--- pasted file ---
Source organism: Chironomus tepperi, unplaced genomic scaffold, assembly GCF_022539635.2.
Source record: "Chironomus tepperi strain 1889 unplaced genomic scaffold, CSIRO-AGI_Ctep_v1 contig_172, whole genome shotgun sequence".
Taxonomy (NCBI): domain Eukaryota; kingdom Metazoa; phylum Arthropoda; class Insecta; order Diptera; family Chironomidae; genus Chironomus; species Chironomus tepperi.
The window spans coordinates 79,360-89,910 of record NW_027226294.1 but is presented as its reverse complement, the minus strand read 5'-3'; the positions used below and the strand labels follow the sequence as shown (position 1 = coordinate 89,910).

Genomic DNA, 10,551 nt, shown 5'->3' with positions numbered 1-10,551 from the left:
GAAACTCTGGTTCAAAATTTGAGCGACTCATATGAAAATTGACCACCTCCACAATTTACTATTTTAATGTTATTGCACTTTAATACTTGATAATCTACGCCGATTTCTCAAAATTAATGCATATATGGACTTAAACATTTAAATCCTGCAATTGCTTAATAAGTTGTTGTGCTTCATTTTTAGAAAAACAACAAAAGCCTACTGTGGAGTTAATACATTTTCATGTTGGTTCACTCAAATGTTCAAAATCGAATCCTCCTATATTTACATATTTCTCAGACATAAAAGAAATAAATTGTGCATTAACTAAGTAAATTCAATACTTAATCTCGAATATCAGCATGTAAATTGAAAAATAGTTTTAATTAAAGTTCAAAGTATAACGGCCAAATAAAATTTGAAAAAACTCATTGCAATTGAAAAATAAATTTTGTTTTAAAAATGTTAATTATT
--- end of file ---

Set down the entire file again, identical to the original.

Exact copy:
Source organism: Chironomus tepperi, unplaced genomic scaffold, assembly GCF_022539635.2.
Source record: "Chironomus tepperi strain 1889 unplaced genomic scaffold, CSIRO-AGI_Ctep_v1 contig_172, whole genome shotgun sequence".
Taxonomy (NCBI): domain Eukaryota; kingdom Metazoa; phylum Arthropoda; class Insecta; order Diptera; family Chironomidae; genus Chironomus; species Chironomus tepperi.
The window spans coordinates 79,360-89,910 of record NW_027226294.1 but is presented as its reverse complement, the minus strand read 5'-3'; the positions used below and the strand labels follow the sequence as shown (position 1 = coordinate 89,910).

Genomic DNA, 10,551 nt, shown 5'->3' with positions numbered 1-10,551 from the left:
GAAACTCTGGTTCAAAATTTGAGCGACTCATATGAAAATTGACCACCTCCACAATTTACTATTTTAATGTTATTGCACTTTAATACTTGATAATCTACGCCGATTTCTCAAAATTAATGCATATATGGACTTAAACATTTAAATCCTGCAATTGCTTAATAAGTTGTTGTGCTTCATTTTTAGAAAAACAACAAAAGCCTACTGTGGAGTTAATACATTTTCATGTTGGTTCACTCAAATGTTCAAAATCGAATCCTCCTATATTTACATATTTCTCAGACATAAAAGAAATAAATTGTGCATTAACTAAGTAAATTCAATACTTAATCTCGAATATCAGCATGTAAATTGAAAAATAGTTTTAATTAAAGTTCAAAGTATAACGGCCAAATAAAATTTGAAAAAACTCATTGCAATTGAAAAATAAATTTTGTTTTAAAAATGTTAATTATT